Pumping Station: One was at the Chicago South Side Mini Maker Faire next to the Ford City Mall this weekend teaching people how to build Noise-o-Trons.
Thanks to the volunteers who came out and helped us, and to everyone who attended the faire! It was a big success, and we couldn’t have done it without you. We hope to see everyone again next year. We had a lot of kids and adults alike come through and build circuits with us!
Special thanks also goes to the participants of our Pre-Maker Faire Poker Night!
Poker Night was a huge success! We had a great time playing, and we raised some money to help pay for the Noise-o-Tron kits we used at the Maker Faire. Congratulations to the winners of the raffle.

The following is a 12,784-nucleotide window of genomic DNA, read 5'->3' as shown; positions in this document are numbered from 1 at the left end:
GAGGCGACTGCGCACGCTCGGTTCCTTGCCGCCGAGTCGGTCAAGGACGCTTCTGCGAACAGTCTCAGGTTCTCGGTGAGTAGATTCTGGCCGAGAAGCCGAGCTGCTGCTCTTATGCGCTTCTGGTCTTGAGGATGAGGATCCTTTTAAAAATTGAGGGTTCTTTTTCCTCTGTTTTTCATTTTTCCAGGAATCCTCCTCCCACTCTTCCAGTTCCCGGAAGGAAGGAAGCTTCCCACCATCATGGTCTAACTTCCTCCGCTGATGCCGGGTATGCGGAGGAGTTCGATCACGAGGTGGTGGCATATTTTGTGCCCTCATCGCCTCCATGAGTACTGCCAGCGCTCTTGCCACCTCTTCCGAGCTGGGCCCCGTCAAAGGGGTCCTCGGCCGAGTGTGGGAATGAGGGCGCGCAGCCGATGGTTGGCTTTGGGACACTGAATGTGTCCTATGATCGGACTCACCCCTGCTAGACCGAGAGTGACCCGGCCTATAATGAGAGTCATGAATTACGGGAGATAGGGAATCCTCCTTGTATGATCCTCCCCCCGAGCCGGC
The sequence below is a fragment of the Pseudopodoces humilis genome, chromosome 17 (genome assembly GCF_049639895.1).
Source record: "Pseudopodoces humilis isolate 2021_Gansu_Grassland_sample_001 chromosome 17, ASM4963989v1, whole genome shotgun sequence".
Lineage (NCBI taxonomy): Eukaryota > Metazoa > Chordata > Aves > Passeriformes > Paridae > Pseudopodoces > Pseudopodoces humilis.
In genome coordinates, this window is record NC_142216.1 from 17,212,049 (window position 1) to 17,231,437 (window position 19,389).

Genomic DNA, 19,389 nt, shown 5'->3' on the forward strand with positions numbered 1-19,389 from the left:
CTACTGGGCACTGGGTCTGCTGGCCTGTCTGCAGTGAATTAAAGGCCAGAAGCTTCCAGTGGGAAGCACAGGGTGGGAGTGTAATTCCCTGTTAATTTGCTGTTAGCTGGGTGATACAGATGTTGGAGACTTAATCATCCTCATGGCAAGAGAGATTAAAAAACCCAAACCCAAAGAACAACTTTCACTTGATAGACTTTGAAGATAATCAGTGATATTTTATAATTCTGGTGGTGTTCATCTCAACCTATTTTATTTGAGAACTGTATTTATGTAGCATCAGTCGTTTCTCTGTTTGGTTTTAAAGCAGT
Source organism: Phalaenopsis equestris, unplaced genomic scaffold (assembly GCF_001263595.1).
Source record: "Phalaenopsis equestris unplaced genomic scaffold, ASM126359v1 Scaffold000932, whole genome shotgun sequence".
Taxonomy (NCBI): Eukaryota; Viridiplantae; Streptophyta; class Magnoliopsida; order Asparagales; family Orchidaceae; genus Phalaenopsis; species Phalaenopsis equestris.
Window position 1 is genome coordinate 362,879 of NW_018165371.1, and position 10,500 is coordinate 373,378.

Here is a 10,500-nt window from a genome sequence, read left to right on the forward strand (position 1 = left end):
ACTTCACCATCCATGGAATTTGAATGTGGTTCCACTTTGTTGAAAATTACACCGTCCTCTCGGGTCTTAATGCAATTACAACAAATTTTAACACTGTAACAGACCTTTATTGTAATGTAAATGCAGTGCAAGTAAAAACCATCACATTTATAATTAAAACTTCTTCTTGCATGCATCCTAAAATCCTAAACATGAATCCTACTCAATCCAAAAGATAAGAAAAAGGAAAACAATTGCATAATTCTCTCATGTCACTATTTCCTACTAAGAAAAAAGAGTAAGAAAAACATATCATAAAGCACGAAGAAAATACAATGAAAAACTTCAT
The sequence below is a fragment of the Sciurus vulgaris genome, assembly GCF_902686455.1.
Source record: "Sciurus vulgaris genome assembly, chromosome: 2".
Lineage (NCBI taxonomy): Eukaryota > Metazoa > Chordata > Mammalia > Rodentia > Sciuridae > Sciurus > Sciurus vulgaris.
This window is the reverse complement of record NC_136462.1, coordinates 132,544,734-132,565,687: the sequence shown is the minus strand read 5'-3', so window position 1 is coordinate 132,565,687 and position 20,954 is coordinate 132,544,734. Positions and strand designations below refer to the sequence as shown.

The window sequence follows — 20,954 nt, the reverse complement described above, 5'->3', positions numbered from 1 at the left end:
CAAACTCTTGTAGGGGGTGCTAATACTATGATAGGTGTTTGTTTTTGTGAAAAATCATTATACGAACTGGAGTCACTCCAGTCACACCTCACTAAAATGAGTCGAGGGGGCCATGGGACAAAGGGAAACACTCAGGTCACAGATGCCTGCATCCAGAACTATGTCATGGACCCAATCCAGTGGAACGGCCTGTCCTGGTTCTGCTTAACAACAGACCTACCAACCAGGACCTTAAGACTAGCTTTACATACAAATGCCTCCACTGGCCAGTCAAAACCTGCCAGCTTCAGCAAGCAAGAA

Some of us also stopped by the teen hackerspace Level Up inside the Ford City Mall.
They put a lot of effort into helping organize the Maker Faire, so check them out!
Update V2!: The grand prize will include a BeagleBoard.org Mesanger bag and BeagleBoard.org leather notebook (paper).
UPDATE: Prizes have been announced!
One prize will be the book Make an Arduino-Controlled Robot, part of the Make Projects book series. The grand prize will be a shiny new BeagleBone Black!
So, come on out, and try your luck! You just might be the winner of one of these amazing prizes!
You are all invited to an exciting night of gambling-free poker!
Players of all skill levels are welcome! We will be playing Texas Hold ‘Em to raise money for the Noise-o-tron kits we will be teaching people how to build at the South Side Mini Maker Faire this Saturday. We provide this demo for free to Maker Faire attendees, and we’d like to keep it that way so we can help educate as many people as possible! Food will be provided; feel free to bring your own drinks.